Gooooooooaaaaaaaaallllllllllllll!!!!!!!!!!!

Normally, this would be the point where I mention blowing the dust off my keyboard since I haven’t updated my blog since April. Thing is, I don’t have to do that as I spent the last month working on a fiction piece as well as transcribing interviews from our trip to Arizona over spring break, which resulted in about 10,000 words. Excuse me while I stand on my chair and celebrate with my own hearty congratulations.

Ooh, bad idea. The desk chair rotates as well as rolls. Lemme get down before I brain myself.

Thing is, I can’t take the credit for accomplishing what amounts to a monster level of writing for me. Ask any of the professors from my MFA, and they’ll tell you there’s no way Jake accomplished that much work by himself. I didn’t; I stole an idea.

Every month, there’s this very nice lady who creates an event in Facebook where the invitees post mileage and other fitness goals for themselves then provide posts, documenting their progress in achieving these goals. Because those who participate in the group are wonderfully generous themselves, whenever anyone posts, they get flooded with positive support along with a modicum of ornery banter.

In addition to the support I receive from this crew, I also gleaned ideas such as running twice in a day, setting a mileage goal for cycling, and adding whole body exercise routines to my repertoire, things I wouldn’t consider myself, which results in me feeling better and being far more confident than I ever have before.

So I stole this idea of doing a monthly mileage challenge on Facebook and created a monthly writing challenge after discovering one of my fellow runners is also a fellow writer with a similar need for accountability. I set it up, invited other writers, and set a goal of writing 25 hours in June.

Which I did.

After skipping a bunch of days.

You see, I figured I could write for an hour each day. (We were less than a week into June when I created the challenge.)

I found it was harder to carve the time out than I first assumed.

Which meant I had to up my daily production.

Forcing myself to write for two hours and forty-five minutes some days.

Which sucked.

And because I created this group challenge, there was no way I was going to miss my goal, so I kept at it.

And I learned something. Three things, actually.

  1. I learned that setting a goal and sharing that goal along with progress made in achieving it with others working toward similar goals nets you many cheerleaders.
  2. I learned that slacking off early makes more work for you in the end.
  3. I learned that spending time doing something important not only creates progress, it also reveals the person I want to be more often.

So if there’s something out there you want to do, procrastinating will get you nowhere. I should know.

Set a goal, share it with others pursuing similar goals, and root each other on till the end. You might not cross the finish line first, but you will move further down the road.

Pen/sword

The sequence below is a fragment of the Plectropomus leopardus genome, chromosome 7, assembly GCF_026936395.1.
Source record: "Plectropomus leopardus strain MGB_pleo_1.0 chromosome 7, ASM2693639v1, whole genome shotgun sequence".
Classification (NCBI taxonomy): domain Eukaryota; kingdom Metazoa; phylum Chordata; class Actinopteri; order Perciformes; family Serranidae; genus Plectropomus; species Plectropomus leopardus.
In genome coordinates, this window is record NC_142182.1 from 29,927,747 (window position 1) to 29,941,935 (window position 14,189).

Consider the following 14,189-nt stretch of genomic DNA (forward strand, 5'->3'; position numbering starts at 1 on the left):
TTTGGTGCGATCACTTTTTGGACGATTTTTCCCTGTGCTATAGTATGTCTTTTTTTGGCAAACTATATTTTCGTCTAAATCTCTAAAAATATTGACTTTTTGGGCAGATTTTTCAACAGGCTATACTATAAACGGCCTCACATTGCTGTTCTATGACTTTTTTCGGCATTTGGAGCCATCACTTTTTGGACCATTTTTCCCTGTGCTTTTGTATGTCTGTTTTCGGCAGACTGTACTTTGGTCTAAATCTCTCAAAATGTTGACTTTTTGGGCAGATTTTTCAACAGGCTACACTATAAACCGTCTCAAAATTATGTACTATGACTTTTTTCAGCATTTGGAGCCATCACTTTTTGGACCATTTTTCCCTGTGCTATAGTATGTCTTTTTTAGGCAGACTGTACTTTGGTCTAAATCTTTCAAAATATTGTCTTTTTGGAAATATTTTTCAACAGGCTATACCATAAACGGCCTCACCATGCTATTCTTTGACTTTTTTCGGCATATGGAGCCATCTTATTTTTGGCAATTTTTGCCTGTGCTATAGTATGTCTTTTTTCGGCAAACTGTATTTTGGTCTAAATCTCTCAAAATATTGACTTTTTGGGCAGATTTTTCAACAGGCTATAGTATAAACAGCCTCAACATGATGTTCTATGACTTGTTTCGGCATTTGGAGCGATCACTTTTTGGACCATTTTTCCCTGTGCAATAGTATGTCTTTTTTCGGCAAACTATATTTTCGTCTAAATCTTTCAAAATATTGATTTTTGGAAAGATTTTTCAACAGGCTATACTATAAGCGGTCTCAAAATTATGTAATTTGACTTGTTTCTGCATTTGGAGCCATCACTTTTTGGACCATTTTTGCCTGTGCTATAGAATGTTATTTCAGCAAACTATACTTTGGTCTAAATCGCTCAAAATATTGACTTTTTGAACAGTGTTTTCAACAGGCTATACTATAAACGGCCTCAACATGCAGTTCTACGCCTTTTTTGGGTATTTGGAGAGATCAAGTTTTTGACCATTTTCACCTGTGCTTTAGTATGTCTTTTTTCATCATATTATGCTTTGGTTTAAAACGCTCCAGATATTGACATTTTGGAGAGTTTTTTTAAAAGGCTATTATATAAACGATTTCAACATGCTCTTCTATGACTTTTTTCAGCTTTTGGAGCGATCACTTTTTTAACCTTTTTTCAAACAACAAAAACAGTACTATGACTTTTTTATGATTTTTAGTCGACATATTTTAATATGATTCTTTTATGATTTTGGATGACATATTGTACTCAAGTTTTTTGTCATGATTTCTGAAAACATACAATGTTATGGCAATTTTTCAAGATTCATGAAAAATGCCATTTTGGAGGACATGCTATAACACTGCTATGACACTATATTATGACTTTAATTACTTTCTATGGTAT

If asked about their favorite Star Wars movie, most would say Empire Strikes Back, because Hans Solo is a badass. When shit goes sideways, and Leia confesses her love, he responds, “I know.” But for me, Return of the Jedi is superior. Many hate the Ewoks, but I delight in the heroism they show when overcoming blaster-wielding stormtroopers with not much more than rocks and sticks. When you add in the speeder-bike chase on top of that? Mama mia!

What’s true of the original Star Wars trilogy holds true of the other trilogy in which Harrison Ford starred. Where most say Raiders of the Lost Ark reigns supreme for its iconic opening scene as well as the face-melting ending, I have to confess that for me Last Crusade trumps the other two. (Kingdom of the Crystal Skull doesn’t count.) Many moments in Last Crusade elicit giggles and gasps from me despite numerous viewings, but there’s only one reason it’s my favorite Indiana Jones anything. The scene that makes the movie for me, where Indy sets out to rescue his father, Henry, and his father’s friend, Marcus Brody, is special not because Indy takes on a tank with nothing more than a horse and a rock. What sets it apart is the moment when Henry, fighting for control of the tank, uses a pen to squirt ink into the eyes of his attacker, and Marcus, ever the academic, pauses to point out, “Well don’t you see? The pen is mightier than the sword.” My mother explained to ten-year-old me Marcus’ line was more than just a nod to how Henry defeated the Nazi; it possessed deeper meaning. To this day, at 38 years of age, I’m still realizing the significance of the metonymic adage (Thanks, Wikipedia!), the pen is mightier than the sword.

As a middle school English teacher and husband, I know firsthand the power words possess. Just this month, one of my students threatened others via social media and is my student no longer, finishing out the year at an alternative school. The other week, I placed my wife, Laura, in a situation where in jest, a friend threw out the word ‘stupid,’ opening up a wound in Laura stemming back to childhood when her mother, frustrated when she felt Laura took too long to answer, demanded, “What’s the matter with you; are you stupid or something?” Realizing how upset Laura was, I helped resolve the issue and in so doing was reminded that while calling Laura ‘asshole’ will make her laugh, calling anyone ‘stupid’ in Laura’s presence will deconstruct her calm like dynamite razing a skyscraper.

Words can devastate, but unlike an explosive, words can also restore, building others up and healing psychological wounds. Mentors who birthed the greatest positive effects in me all produced growth through words of encouragement.